Few at home felt ready to offer up more blood and treasure to quell another in an apparently endless string of European wars.
If not, cutting losses now may well be preferable to depleting blood and treasure while caught up in a downward spiral.
“With this book, you sort of go on a treasure hunt,” said Leibovitz.
mid-12c., from Old French tresor "treasury, treasure" (11c.), from Gallo-Romance *tresaurus, from Latin thesaurus "treasury, treasure" (cf. Spanish, Italian tesoro), from Greek thesauros "store, treasure, treasure house" (see thesaurus). Replaced Old English goldhord. General sense of "anything valued" is recorded from c.1200. Treasure hunt is first recorded 1913. For treasure trove, see trove.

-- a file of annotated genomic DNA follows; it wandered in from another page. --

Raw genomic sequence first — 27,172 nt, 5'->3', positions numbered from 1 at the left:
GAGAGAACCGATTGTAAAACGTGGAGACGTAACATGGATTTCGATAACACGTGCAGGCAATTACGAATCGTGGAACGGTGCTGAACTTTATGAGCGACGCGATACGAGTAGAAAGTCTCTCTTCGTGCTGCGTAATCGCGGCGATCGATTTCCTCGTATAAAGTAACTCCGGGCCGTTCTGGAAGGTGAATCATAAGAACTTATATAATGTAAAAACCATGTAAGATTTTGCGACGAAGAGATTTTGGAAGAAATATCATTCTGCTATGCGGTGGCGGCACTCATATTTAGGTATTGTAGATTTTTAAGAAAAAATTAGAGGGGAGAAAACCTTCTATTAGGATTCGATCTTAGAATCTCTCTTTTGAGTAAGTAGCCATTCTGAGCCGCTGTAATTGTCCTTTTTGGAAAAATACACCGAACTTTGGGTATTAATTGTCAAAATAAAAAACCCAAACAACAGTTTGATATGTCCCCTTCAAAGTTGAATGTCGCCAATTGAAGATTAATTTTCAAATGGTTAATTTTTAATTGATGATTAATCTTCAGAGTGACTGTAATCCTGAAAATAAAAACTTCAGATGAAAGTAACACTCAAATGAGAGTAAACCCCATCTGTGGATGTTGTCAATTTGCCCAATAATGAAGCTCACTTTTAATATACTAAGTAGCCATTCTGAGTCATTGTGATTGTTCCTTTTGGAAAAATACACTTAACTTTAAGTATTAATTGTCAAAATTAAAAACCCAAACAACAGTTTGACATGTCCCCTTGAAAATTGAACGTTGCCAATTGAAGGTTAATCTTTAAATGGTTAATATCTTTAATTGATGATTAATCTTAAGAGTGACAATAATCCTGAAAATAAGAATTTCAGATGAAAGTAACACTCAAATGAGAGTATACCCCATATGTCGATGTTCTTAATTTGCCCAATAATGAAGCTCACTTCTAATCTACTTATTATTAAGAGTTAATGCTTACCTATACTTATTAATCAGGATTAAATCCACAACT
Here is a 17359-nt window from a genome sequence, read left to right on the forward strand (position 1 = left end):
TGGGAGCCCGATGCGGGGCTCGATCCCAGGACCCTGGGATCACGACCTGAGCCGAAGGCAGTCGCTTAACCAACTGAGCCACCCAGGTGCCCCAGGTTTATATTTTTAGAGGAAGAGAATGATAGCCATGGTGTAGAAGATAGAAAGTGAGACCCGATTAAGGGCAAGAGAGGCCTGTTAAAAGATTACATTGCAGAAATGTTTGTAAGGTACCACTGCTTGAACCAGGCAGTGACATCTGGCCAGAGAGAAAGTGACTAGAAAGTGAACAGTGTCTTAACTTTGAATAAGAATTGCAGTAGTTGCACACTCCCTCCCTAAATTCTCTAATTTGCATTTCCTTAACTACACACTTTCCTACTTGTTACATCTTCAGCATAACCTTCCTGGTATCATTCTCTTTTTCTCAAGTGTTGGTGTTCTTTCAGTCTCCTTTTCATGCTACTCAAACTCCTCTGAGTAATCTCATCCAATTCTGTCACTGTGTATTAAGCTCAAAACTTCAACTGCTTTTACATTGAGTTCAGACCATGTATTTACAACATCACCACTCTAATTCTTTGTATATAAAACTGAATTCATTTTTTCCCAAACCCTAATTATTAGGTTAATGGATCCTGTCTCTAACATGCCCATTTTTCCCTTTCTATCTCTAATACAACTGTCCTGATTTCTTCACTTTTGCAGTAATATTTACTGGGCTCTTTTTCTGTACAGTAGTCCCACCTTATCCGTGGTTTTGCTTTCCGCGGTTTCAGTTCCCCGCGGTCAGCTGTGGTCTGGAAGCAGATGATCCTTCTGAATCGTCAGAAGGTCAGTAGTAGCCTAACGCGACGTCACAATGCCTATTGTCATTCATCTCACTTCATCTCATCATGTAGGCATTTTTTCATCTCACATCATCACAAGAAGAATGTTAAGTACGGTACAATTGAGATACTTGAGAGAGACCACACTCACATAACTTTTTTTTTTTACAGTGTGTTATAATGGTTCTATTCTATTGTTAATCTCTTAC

late 14c., "to amass treasure; to store up for the future," also figurative, from treasure (n.). Related: Treasured; treasuring.